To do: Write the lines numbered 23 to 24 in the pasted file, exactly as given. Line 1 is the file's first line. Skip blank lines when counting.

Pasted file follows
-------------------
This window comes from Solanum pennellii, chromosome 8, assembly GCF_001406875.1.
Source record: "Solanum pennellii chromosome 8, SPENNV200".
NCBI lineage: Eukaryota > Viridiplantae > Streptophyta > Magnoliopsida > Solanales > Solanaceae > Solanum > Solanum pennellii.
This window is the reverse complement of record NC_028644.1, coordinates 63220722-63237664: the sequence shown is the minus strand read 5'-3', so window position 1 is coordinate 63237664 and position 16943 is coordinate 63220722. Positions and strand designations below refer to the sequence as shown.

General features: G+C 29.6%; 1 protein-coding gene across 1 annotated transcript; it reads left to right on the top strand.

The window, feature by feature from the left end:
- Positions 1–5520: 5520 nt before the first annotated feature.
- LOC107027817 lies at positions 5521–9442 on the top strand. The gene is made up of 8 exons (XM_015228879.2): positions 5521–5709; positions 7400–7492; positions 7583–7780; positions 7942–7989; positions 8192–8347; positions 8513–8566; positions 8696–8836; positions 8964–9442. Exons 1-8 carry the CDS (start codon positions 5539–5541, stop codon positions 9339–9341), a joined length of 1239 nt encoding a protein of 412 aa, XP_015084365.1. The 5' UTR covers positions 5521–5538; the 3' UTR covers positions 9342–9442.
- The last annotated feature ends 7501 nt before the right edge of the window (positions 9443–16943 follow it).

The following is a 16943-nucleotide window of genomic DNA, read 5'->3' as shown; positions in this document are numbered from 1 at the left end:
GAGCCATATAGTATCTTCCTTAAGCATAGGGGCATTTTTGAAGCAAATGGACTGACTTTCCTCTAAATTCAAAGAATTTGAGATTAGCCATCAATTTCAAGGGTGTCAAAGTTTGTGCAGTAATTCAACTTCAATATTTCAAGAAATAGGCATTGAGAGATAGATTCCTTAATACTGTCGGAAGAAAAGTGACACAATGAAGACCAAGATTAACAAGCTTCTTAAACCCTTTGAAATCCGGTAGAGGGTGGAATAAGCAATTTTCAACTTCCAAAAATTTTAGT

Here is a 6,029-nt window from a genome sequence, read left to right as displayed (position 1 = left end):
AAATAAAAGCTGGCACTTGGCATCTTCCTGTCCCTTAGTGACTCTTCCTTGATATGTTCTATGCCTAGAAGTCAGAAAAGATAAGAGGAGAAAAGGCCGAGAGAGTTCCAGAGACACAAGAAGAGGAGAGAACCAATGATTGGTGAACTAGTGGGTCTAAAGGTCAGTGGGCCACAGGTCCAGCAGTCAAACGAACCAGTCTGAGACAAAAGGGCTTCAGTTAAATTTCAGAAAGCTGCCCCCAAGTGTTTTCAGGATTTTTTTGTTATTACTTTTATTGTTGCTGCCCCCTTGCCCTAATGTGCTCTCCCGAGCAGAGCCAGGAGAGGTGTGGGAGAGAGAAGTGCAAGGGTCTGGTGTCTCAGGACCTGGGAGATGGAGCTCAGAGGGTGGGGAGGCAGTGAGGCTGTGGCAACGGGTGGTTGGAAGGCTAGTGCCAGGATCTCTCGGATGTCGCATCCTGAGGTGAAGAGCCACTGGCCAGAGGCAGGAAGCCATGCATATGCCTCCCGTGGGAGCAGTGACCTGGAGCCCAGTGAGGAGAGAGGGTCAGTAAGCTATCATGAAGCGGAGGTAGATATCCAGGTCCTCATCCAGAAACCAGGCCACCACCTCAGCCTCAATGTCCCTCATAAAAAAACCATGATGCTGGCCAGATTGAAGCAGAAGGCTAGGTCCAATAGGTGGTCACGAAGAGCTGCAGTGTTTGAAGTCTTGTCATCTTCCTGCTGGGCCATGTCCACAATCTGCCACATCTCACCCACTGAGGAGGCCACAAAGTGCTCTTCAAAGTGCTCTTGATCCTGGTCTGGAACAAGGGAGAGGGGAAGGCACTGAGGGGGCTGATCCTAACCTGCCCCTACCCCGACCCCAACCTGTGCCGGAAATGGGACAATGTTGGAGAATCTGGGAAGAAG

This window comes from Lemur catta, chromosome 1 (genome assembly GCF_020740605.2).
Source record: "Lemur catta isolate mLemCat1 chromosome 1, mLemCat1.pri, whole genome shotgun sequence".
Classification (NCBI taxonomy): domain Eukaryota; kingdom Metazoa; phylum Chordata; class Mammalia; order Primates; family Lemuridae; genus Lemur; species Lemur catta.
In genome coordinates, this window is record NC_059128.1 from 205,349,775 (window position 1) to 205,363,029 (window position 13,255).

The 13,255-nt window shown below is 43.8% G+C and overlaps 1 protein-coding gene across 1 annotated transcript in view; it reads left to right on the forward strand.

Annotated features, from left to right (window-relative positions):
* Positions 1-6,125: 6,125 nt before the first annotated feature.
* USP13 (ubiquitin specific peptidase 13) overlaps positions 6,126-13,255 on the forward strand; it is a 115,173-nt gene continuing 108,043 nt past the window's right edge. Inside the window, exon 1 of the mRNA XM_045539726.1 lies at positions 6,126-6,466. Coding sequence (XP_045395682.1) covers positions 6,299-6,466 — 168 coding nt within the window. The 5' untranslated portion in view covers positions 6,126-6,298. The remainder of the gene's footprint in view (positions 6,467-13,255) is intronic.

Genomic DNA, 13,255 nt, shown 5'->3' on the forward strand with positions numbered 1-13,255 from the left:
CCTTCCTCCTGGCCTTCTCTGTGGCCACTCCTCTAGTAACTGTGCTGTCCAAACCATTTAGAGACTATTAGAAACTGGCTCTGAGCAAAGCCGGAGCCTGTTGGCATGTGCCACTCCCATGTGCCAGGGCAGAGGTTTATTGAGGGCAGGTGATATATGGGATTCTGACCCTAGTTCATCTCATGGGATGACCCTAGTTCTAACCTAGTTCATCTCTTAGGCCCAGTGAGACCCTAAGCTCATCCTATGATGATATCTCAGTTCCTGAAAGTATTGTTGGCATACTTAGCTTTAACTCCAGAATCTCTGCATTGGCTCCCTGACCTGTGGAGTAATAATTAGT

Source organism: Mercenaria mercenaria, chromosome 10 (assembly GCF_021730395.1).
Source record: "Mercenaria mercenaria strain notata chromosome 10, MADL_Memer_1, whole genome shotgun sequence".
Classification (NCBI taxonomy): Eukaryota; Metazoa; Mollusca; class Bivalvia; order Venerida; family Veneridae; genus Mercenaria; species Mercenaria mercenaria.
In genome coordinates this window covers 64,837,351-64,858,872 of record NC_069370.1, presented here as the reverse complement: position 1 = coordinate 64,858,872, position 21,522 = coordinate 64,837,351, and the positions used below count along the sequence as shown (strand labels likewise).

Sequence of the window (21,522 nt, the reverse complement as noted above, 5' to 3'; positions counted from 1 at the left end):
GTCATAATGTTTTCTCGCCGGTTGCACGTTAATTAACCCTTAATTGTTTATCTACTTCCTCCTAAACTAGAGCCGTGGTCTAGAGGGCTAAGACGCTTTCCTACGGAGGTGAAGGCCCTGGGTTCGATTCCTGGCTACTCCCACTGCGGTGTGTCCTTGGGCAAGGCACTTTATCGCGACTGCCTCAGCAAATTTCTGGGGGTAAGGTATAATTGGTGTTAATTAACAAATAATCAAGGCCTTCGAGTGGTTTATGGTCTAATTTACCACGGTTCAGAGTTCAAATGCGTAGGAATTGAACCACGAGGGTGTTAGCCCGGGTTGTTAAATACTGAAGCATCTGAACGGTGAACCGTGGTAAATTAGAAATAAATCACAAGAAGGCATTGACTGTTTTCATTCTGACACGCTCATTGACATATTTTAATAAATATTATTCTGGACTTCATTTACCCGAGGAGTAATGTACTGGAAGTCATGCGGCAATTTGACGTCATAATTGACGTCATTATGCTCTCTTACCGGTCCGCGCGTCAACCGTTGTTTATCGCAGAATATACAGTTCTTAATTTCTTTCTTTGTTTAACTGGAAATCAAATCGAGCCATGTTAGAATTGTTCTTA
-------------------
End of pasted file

CCTTCCTCCTGGCCTTCTCTGTGGCCACTCCTCTAGTAACTGTGCTGTCCAAACCATTTAGAGACTATTAGAAACTGGCTCTGAGCAAAGCCGGAGCCTGTTGGCATGTGCCACTCCCATGTGCCAGGGCAGAGGTTTATTGAGGGCAGGTGATATATGGGATTCTGACCCTAGTTCATCTCATGGGATGACCCTAGTTCTAACCTAGTTCATCTCTTAGGCCCAGTGAGACCCTAAGCTCATCCTATGATGATATCTCAGTTCCTGAAAGTATTGTTGGCATACTTAGCTTTAACTCCAGAATCTCTGCATTGGCTCCCTGACCTGTGGAGTAATAATTAGT

Source organism: Mercenaria mercenaria, chromosome 10 (assembly GCF_021730395.1).